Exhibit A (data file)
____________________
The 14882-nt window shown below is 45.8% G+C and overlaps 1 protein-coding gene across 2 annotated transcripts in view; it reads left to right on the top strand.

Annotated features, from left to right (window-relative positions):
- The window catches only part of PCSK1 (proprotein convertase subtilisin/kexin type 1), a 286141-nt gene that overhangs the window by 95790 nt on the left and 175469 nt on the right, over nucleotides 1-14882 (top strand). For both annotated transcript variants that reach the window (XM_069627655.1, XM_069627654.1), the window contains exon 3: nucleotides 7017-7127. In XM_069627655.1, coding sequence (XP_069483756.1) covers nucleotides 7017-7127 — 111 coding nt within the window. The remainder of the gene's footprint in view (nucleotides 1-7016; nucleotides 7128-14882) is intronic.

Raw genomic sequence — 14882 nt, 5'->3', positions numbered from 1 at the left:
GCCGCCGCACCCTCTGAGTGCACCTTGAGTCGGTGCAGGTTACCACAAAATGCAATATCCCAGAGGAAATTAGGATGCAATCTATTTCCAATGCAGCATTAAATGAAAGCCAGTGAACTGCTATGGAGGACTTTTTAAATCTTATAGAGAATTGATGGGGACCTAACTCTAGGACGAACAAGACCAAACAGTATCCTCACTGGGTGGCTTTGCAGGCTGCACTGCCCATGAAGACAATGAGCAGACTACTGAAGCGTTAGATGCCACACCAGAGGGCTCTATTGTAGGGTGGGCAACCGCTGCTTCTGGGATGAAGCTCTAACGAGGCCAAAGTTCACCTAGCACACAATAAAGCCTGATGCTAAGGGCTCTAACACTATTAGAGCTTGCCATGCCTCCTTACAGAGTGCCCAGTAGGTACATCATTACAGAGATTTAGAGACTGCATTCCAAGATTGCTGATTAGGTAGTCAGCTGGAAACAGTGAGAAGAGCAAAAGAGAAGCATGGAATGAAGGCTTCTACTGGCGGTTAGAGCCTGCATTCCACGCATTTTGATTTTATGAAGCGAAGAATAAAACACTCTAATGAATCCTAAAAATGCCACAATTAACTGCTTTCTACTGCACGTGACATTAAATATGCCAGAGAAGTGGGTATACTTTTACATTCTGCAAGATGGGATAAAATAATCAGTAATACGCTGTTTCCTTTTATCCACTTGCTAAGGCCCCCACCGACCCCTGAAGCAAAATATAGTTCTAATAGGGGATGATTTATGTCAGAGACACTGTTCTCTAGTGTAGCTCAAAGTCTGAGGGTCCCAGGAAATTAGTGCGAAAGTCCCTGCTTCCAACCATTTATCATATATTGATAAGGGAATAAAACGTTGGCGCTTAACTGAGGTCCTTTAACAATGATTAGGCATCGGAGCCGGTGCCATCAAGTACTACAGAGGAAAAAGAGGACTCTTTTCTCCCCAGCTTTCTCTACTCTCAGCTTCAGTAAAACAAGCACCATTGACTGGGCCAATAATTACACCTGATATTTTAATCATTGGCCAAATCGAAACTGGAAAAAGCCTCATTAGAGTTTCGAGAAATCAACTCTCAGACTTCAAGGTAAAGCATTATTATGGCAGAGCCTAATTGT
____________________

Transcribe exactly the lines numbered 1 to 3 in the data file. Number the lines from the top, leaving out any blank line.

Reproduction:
The 14882-nt window shown below is 45.8% G+C and overlaps 1 protein-coding gene across 2 annotated transcripts in view; it reads left to right on the top strand.

Annotated features, from left to right (window-relative positions):
- The window catches only part of PCSK1 (proprotein convertase subtilisin/kexin type 1), a 286141-nt gene that overhangs the window by 95790 nt on the left and 175469 nt on the right, over nucleotides 1-14882 (top strand). For both annotated transcript variants that reach the window (XM_069627655.1, XM_069627654.1), the window contains exon 3: nucleotides 7017-7127. In XM_069627655.1, coding sequence (XP_069483756.1) covers nucleotides 7017-7127 — 111 coding nt within the window. The remainder of the gene's footprint in view (nucleotides 1-7016; nucleotides 7128-14882) is intronic.